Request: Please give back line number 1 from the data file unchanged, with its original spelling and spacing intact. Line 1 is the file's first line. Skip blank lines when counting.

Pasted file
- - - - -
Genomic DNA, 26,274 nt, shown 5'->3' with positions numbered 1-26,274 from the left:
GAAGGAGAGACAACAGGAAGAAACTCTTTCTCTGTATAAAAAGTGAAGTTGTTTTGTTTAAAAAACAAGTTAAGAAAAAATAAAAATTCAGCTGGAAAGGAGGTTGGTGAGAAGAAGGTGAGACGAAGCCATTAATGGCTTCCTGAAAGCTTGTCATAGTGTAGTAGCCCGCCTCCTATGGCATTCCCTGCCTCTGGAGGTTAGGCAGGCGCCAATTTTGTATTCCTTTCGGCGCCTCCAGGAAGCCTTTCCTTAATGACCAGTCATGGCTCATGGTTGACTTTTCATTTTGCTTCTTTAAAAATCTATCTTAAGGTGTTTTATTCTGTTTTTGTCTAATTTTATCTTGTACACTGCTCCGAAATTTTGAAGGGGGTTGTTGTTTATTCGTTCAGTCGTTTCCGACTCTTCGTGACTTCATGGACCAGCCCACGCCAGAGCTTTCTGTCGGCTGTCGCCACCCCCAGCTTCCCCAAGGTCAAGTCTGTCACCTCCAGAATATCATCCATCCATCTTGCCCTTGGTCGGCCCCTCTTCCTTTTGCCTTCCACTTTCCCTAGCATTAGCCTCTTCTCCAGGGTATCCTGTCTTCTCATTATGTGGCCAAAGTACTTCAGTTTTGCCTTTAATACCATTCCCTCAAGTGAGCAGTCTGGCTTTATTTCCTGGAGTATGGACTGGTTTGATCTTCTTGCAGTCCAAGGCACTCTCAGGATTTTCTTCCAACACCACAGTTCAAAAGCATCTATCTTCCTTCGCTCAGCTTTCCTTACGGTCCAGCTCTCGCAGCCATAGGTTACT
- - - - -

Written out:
Genomic DNA, 26,274 nt, shown 5'->3' with positions numbered 1-26,274 from the left: